74 Support for the cross-channel inhibition hypothesis inhibition vanishes in scotopic viewing (von Békésy) and so does metacontrast masking Light-adaptedDark-adapted

75 Masking of a pattern by parts of itself reveals a new form of masking: Object substitution F1 F2 (30 ms) (300 ms) Demo: mat mat (vary overlap) F2 F1 F2

76 This is unquestionably a form of masking but: The mask consists of a portion of the target The target-”mask” SOA is equal to zero Remember: no metacontrast masking when SOA = 0 So, let’s turn this into a classical metacontrast paradigm, and see if masking occurs when SOA = 0

77 targetmask Metacontrast paradigm time SOA = 0

78 0 demo

79 1x

80 2x

81 3x

82 4x

83 The finding that metacontrast masking occurs when T-M SOA = 0 is inconsistent with accounts based on inhibitory contour interactions ++

84 In addition, common-onset masking occurs without substantial masking contours (four-dot masking)

85 1dotx

86 2dotx

87 3dotx

88 4dotx

89 Common-onset masking occurs with overlearned geometrical shapes

90 The target can be seen easily when the entire display is presented briefly (10 ms)

91 os16-0a

92 os16-0b

93 os16-0c

94 os16-0d

95 Display sequence for object-substitution masking (320 ms) (10 ms)

96 os16-600a

97 os16-600b

98 os16-600c

99 os16-600d

100 How does object substitution come about?

101 ?

102 Object-substitution masking does not occur when set size = 1 (320 ms) (10 ms)

103 os1-600a

104 os1-600b

105 os1-600c

106 os1-600d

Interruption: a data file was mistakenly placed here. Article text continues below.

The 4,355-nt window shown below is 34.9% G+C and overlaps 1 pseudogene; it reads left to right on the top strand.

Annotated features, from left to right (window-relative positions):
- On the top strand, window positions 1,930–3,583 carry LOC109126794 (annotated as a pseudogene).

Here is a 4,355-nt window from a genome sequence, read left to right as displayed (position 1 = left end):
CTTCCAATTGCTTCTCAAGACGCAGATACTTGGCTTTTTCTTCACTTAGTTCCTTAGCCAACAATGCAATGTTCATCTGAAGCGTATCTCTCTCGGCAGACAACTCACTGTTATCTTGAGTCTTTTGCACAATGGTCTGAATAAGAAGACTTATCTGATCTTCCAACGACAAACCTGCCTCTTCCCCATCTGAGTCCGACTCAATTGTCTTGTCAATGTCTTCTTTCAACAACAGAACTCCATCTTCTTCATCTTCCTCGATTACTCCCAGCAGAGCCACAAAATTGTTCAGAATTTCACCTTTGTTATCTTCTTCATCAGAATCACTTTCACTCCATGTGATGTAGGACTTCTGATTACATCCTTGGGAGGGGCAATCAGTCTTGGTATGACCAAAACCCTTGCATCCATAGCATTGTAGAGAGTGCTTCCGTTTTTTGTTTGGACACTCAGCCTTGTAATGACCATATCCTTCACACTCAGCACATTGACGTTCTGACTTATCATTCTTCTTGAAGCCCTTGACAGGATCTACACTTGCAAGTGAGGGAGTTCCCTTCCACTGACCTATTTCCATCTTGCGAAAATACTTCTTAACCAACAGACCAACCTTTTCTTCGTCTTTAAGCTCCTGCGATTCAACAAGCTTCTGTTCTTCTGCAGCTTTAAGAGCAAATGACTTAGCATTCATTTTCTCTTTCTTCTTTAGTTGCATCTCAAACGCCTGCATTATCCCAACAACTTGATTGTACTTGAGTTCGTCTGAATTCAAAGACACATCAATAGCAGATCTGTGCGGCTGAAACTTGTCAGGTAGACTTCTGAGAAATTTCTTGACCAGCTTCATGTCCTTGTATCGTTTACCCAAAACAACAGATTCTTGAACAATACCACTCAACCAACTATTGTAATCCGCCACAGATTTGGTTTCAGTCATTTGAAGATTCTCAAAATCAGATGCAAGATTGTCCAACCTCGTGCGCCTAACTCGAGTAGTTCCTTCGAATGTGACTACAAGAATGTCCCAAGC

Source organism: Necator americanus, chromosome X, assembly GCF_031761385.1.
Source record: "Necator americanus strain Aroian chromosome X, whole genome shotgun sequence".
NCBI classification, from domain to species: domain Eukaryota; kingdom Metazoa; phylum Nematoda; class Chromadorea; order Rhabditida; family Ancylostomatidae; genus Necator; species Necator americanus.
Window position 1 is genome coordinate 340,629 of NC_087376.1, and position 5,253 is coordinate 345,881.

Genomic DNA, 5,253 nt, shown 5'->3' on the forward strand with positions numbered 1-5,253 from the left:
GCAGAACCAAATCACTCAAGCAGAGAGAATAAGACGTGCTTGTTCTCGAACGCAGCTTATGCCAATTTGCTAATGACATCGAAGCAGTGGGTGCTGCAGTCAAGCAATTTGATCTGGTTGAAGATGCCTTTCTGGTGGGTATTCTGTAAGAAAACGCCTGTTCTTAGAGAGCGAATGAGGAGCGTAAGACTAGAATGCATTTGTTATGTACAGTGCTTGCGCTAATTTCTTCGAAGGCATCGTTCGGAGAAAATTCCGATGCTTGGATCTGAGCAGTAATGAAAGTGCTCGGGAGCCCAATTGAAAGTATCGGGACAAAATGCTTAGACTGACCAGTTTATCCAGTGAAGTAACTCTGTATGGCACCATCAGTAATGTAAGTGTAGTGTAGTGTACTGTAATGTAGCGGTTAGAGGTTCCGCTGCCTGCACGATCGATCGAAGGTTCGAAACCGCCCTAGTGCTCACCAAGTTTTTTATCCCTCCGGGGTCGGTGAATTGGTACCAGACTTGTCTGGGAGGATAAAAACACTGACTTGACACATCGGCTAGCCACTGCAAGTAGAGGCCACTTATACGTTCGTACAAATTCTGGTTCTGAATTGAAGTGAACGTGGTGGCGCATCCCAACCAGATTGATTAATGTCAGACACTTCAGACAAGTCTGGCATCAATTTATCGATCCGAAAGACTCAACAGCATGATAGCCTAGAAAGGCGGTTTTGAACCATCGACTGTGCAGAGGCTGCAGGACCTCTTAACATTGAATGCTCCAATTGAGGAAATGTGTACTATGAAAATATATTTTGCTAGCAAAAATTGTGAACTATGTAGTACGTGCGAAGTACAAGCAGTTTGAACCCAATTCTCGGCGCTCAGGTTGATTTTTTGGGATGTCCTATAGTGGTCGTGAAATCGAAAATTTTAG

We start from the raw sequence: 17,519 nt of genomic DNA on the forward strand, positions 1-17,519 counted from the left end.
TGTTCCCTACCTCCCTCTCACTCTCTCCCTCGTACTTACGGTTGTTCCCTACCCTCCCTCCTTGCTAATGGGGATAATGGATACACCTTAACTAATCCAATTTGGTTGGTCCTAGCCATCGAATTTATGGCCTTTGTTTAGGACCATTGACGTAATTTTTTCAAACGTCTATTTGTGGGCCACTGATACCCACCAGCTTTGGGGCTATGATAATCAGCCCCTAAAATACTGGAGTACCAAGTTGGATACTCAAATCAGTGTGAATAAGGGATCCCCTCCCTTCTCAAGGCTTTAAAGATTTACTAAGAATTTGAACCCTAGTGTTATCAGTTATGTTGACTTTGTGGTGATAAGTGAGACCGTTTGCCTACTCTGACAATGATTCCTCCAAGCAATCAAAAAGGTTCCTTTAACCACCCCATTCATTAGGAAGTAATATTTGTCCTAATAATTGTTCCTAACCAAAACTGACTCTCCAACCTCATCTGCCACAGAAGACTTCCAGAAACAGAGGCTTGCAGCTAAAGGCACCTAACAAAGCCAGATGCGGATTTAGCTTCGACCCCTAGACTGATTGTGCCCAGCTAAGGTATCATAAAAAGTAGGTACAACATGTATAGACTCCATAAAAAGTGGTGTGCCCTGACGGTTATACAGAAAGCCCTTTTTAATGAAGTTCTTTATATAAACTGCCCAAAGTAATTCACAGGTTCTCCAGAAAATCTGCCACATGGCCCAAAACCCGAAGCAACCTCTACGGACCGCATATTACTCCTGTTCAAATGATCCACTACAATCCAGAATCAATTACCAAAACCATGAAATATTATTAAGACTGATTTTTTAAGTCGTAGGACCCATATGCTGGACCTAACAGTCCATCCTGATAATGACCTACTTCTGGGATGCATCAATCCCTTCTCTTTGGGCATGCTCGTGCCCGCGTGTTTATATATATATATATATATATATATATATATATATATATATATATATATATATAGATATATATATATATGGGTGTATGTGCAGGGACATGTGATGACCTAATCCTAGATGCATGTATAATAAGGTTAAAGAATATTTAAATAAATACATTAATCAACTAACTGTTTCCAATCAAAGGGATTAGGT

107 Object substitution masking does not occur when attention is directed to the target location

108 os16-600a X

109 os16-600b X

110 Expectation based on learned regularities (occlusion of far objects by near objects) influences OSM Kahan & Lichtman (P&P, in press) 30 ms time 600 ms

111 Expectation based on learned regularities (occlusion of far objects by near objects) influences OSM Kahan & Lichtman (P&P, in press) near far Masking Effect % C (common - delayed offset) n-nf-ff-nn-f Target-mask depth

112 Common-onset masking has two components Inhibitory contour interactions early photopic independent of attention requires substantial masking contours does not occur at SOA = 0 Object-substitution relatively late scotopic critically dependent on attention requires minimal masking contours occurs at SOA = 0 ?

113 Duration of mask (ms) % correct responses Set Size (No. elements) Photopic Scotopic Separating the two components of common-onset masking: (inhibitory contour interactions and object substitution)

114 Separating the two components of common-onset masking: (inhibitory contour interactions and object substitution) photopic scotopic

115 Masking occurs in two main flavours: a) integration (camouflage) b) interruption: i) metacontrast masking ii) pattern masking iii) object-substitution masking

116 Pattern masking is probably the most commonly used form of masking but, in my opinion, it is the least interesting Depending on viewing conditions, it includes aspects of both integration and object substitution

117 Here is one way in which the processes of integration and interruption (object substitution) may combine to yield masking (Michaels & Turvey, 1979)

118 … e così via… … und so weiter … … and so on … Ciao!